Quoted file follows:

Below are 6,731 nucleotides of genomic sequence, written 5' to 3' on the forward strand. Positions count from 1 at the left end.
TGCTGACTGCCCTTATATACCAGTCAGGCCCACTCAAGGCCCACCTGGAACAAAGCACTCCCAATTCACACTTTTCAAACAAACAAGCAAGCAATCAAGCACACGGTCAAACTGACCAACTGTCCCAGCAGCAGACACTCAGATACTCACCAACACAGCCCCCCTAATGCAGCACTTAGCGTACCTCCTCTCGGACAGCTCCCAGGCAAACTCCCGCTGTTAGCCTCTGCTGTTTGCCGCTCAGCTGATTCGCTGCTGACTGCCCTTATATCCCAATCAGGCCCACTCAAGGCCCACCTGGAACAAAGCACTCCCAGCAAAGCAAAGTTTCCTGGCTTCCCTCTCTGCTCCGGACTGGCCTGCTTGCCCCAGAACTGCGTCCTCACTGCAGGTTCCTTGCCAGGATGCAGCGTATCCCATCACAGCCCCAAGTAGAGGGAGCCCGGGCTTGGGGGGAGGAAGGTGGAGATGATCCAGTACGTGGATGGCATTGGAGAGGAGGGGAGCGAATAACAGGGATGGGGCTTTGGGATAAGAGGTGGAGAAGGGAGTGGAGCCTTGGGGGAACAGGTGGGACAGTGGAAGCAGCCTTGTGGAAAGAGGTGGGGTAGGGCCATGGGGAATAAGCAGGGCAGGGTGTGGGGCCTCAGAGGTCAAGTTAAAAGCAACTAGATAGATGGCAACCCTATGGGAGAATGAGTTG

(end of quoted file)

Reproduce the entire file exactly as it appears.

Below are 6,731 nucleotides of genomic sequence, written 5' to 3' on the forward strand. Positions count from 1 at the left end.
TGCTGACTGCCCTTATATACCAGTCAGGCCCACTCAAGGCCCACCTGGAACAAAGCACTCCCAATTCACACTTTTCAAACAAACAAGCAAGCAATCAAGCACACGGTCAAACTGACCAACTGTCCCAGCAGCAGACACTCAGATACTCACCAACACAGCCCCCCTAATGCAGCACTTAGCGTACCTCCTCTCGGACAGCTCCCAGGCAAACTCCCGCTGTTAGCCTCTGCTGTTTGCCGCTCAGCTGATTCGCTGCTGACTGCCCTTATATCCCAATCAGGCCCACTCAAGGCCCACCTGGAACAAAGCACTCCCAGCAAAGCAAAGTTTCCTGGCTTCCCTCTCTGCTCCGGACTGGCCTGCTTGCCCCAGAACTGCGTCCTCACTGCAGGTTCCTTGCCAGGATGCAGCGTATCCCATCACAGCCCCAAGTAGAGGGAGCCCGGGCTTGGGGGGAGGAAGGTGGAGATGATCCAGTACGTGGATGGCATTGGAGAGGAGGGGAGCGAATAACAGGGATGGGGCTTTGGGATAAGAGGTGGAGAAGGGAGTGGAGCCTTGGGGGAACAGGTGGGACAGTGGAAGCAGCCTTGTGGAAAGAGGTGGGGTAGGGCCATGGGGAATAAGCAGGGCAGGGTGTGGGGCCTCAGAGGTCAAGTTAAAAGCAACTAGATAGATGGCAACCCTATGGGAGAATGAGTTG